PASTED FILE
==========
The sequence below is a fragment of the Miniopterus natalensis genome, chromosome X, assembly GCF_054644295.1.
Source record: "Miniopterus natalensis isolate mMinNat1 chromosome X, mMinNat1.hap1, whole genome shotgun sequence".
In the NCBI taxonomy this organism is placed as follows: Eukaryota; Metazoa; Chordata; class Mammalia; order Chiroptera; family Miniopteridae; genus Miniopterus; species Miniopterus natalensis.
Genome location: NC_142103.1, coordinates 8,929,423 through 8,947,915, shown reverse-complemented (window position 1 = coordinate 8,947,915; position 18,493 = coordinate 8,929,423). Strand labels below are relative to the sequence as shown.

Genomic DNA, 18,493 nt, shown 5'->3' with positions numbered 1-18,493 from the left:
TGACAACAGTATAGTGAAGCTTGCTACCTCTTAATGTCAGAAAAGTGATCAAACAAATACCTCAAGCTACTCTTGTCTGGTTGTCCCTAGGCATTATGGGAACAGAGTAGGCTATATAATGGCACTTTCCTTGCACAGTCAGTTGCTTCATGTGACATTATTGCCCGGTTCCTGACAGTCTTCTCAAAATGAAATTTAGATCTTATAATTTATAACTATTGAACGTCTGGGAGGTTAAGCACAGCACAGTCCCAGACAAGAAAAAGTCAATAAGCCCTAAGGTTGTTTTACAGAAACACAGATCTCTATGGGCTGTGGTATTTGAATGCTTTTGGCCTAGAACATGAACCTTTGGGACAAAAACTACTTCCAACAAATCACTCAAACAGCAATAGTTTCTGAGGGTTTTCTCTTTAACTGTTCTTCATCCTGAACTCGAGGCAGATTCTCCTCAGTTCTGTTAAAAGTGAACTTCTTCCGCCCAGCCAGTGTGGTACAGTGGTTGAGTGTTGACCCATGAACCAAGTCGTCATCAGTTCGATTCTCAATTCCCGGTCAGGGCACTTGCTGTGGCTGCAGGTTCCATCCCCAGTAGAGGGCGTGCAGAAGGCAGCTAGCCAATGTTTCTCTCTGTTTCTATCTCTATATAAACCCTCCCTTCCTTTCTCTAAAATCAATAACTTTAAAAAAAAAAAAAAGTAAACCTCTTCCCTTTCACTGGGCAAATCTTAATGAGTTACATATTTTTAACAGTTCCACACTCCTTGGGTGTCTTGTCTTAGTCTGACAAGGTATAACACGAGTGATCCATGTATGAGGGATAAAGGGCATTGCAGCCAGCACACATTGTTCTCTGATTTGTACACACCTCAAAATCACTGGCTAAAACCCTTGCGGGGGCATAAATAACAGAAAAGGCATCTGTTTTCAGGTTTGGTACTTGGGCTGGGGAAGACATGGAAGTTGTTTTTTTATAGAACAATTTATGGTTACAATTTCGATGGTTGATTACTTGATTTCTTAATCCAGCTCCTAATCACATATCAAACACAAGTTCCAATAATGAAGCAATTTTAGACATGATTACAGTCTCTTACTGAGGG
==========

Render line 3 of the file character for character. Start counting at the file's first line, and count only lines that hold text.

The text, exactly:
In the NCBI taxonomy this organism is placed as follows: Eukaryota; Metazoa; Chordata; class Mammalia; order Chiroptera; family Miniopteridae; genus Miniopterus; species Miniopterus natalensis.